ZIMBABWE’S March 29 election surprised many, because although it seemed President Robert Mugabe had the machinery in place to ensure a victory even by stealth, as has happened before, the groundswell of opposition was overwhelming.
Up until now, we don’t know how many votes he won, either in reality or in the cooked books of the Zimbabwe Electoral Commission (ZEC), but certainly fewer than 50%.
What is known, at this writing, is that a bare plurality of the 210 seats in the House of Assembly were won by Morgan Tsvangirai’s Movement for Democratic Change: 99. This was two ahead of Mugabe’s Zanu PF, with Arthur Mutambara’s MDC faction getting 10 and the independent Jonathan Moyo retaining his seat. (Three more seats will be fought for in by-elections due to the deaths of MDC candidates.)
But these are official statistics, and who knows what the actual votes were, once the multiple systems of rigging are exposed, if ever they are?
As for the presidential race – for which at this time no figures have been released by the ZEC – Tsvangirai says that based on polling station report-backs, he received 1 171 079 votes, or about 49%, with Mugabe getting 44% and Makoni the balance. (Mutambara told his supporters to vote for Makoni.)
Senate and municipal election results are also not being released as we write. In any case, the official parliamentary results are so distorted that last week the state-owned Herald newspaper claimed, “Zanu-PF had won 45,94% of the votes, MDC-Tsvangirai 42,88%, the MDC (Mutambaraba) 8,39% and the minor parties and independent candidates 2,79%.” The Herald even claimed Zanu PF outpolled Tsvangirai’s MDC in Matabeleland South.
Though Zanu PF has definitely lost control of parliament, such numbers justify Mugabe potentially contesting a run-off, which would be held no more than 21 days after March 29. Tsvangirai and former Finance minister Simba Makoni had a pre-election pact to unite in such an event, and it is hard to imagine that if the pact holds, Tsvangirai would not beat Mugabe outright, one on one.
Makoni, who ran solo for president with no machine behind him, never gained the open public support of key military factions and of dissident Zanu PF politicians that his main handler, Ibbo Mandaza, had predicted.
Makoni’s arrogance in entering the race – probably drawing away roughly the same votes from each main party – was again witnessed last week. His advisor, former Mugabe spokesperson Godfrey Chanetsa, now insists that in a new government in alliance with Tsvangirai, Makoni would not “play second fiddle. He came to lead.”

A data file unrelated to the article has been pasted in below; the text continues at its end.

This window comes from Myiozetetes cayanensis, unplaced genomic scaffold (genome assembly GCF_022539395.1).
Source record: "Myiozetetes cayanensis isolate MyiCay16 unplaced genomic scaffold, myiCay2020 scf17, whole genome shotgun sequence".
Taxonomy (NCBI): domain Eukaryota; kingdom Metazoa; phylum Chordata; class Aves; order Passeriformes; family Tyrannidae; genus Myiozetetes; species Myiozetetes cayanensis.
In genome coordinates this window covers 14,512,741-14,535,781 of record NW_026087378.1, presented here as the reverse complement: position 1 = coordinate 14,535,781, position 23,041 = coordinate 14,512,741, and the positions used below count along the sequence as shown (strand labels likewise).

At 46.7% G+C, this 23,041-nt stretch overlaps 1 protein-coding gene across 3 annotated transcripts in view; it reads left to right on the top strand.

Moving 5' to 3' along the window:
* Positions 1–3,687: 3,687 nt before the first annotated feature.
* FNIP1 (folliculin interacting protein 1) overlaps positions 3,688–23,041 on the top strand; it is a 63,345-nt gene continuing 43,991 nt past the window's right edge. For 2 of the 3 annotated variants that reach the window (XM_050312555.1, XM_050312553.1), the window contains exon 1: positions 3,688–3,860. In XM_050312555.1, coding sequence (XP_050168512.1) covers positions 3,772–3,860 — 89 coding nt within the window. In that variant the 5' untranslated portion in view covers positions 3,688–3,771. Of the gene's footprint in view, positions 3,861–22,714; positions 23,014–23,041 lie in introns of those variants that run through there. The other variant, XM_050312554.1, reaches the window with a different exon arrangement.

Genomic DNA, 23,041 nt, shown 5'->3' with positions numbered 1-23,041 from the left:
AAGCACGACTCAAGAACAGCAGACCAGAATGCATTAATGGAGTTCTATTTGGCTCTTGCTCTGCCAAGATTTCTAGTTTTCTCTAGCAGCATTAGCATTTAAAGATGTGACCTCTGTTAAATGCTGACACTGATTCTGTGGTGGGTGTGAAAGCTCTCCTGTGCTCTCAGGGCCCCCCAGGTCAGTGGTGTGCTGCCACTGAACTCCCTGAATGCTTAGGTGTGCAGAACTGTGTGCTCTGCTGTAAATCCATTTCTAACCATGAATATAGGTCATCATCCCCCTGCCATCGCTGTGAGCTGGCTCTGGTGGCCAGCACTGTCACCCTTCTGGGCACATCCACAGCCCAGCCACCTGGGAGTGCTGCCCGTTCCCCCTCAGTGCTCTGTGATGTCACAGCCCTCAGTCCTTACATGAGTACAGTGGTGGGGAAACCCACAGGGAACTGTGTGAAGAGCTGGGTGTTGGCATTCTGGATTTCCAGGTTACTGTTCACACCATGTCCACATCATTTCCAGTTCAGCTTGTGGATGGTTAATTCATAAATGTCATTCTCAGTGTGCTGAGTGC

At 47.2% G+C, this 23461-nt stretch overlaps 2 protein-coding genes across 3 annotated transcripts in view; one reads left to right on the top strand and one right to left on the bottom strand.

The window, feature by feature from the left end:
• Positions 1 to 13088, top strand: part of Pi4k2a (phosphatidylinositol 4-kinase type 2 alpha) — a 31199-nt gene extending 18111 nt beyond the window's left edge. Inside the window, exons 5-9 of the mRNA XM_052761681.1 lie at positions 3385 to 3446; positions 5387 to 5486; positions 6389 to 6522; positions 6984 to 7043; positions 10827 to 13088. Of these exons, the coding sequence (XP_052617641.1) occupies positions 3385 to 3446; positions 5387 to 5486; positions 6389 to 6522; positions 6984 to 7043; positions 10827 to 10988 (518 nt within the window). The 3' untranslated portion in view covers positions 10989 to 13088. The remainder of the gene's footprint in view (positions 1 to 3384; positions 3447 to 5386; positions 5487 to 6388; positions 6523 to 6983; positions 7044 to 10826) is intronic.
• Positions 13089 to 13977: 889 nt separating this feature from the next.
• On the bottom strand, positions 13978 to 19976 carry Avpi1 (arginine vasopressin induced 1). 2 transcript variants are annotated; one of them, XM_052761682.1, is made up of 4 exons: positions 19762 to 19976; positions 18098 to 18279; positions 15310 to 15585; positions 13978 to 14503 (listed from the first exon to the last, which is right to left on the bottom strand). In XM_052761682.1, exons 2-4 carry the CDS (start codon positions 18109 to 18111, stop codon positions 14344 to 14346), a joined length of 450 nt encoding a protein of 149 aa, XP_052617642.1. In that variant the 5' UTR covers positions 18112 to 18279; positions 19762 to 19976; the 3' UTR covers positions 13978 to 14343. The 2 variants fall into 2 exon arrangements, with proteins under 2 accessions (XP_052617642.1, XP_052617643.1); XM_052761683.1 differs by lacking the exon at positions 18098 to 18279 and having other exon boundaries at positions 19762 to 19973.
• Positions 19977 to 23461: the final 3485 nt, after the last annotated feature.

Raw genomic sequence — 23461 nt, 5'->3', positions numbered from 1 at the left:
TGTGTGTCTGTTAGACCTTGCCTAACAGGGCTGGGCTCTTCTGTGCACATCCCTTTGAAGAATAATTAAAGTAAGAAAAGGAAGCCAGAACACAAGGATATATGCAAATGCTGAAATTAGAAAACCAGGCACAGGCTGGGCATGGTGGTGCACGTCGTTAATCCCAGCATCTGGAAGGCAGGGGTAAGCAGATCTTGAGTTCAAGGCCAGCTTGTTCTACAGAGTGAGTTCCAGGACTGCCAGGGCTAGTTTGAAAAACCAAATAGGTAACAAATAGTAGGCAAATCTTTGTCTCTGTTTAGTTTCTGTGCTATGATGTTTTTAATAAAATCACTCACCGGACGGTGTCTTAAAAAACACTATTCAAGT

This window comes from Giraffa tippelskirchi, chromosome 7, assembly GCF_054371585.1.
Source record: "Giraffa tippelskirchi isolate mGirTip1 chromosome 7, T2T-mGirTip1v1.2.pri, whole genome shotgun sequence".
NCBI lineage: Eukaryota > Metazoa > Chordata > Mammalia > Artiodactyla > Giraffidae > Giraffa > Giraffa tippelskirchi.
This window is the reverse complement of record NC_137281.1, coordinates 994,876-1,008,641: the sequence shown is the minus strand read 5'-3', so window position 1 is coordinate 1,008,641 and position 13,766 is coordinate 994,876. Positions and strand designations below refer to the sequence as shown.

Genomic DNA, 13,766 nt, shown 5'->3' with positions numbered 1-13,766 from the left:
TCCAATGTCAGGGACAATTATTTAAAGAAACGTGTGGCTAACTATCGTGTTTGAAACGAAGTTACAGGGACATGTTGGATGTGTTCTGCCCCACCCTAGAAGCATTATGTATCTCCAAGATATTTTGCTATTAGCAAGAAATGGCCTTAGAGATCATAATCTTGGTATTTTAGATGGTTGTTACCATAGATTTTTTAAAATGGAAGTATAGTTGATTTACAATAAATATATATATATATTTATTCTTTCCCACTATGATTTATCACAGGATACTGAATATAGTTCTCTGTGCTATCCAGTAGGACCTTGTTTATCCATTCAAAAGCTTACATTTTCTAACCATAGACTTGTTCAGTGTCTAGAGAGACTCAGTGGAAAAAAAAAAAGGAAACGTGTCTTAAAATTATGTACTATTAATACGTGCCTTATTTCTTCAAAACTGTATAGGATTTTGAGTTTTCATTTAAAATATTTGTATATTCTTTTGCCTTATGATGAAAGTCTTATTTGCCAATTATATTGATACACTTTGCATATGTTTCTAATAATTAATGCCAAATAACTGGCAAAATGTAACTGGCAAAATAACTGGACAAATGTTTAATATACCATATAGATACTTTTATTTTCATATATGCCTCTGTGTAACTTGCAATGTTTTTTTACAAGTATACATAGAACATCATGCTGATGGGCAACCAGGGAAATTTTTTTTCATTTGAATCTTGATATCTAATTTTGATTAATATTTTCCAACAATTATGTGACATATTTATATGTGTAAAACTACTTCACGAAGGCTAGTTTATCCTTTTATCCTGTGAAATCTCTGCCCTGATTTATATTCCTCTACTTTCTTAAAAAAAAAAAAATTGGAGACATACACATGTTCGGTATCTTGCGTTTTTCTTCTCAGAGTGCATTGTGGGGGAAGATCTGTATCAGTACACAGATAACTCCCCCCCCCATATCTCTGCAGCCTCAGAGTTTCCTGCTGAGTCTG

As reporter Fiona Forde put it, “frantic behind-the-scenes negotiations were laying the groundwork for a government of national unity that would include not only the opposition MDC but also Zanu PF with Makoni taking on a senior role with extended executive powers.”
Here’s Chanetsa’s strange rationale: “Eight percent is an illusion. Many people were afraid to vote for Simba, afraid of letting Zanu in the back door and losing their chance of getting rid of Robert. But if they got rid of Robert, do you still think they would see Morgan as the right man for the job?”
Meanwhile, an ominous dance began between Tsvangirai and the forces of imperialism. According to a Reuters report, the MDC would gain access to US$2 billion per year in “aid and development” – which normally is top-heavy with foreign debt and chock-full of conditions. Amongst these, most likely, are dramatic cuts to the civil service, so that the Zimbabwe central bank stops printing so much money, fuelling inflation. But the
downside is the potential deepening of the country’s economic crisis in the short-term, as effective demand falls while more luxury goods become available thanks to foreign exchange inflows.
The key players are the International Monetary Fund, World Bank, European Union and the United Nations. No doubt Bush’s White House is also involved in negotiations, which, if Tsvangirai persuades Mugabe to depart, may even reach fruition next week at the IMF/Bank spring meetings in Washington.
Given that Tsvangirai has chosen advisors from the International Republican Institute and Cato Institute, such a process was anticipated.
It simply means that the left-leaning civil society forces that backed Tsvangirai have a huge regroupment challenge. If after an April 21 victory, many progressive Zimbabwean organisations lose cadres into an expanded state, this may recall the liquidation of South Africa’s Mass Democratic Movement into the African National Congress government.
At least in Kenya, reports from Tuesday’s street battles between hundreds of protesters and police show that civil society will not necessarily accept a “supersized state” as a gimmick to seduce contesting parties into a government of national unity. “No more than 24!” was the activists’ demand for a slim state so that more social spending can be spent on ordinary people, not the bloated ministers’ Mercedes.
In the same critical spirit, Kenya’s National Civil Society Congress and Kenyans for Peace with Truth and Justice offered wisdom and solidarity in a statement. Amongst their concerns, were “That Sadc should review their statement that concluded that elections were free and fair while closing their ears to the significance of the undemocratic practices of the Zanu PF regime.”
Between Kenya’s tragic election last December and Zimbabwe’s uplifting experience last week, lessons should be taught and retaught about the dangers of elite transition between a voracious, corrupt, violent and divisive set of rulers, and an incoming crew who might not withstand the blandishments of local power-sharing and global economic seduction.
lProfessor Patrick Bond is the Director of the Durban-based Centre for Civil Society. – Kubatana.net.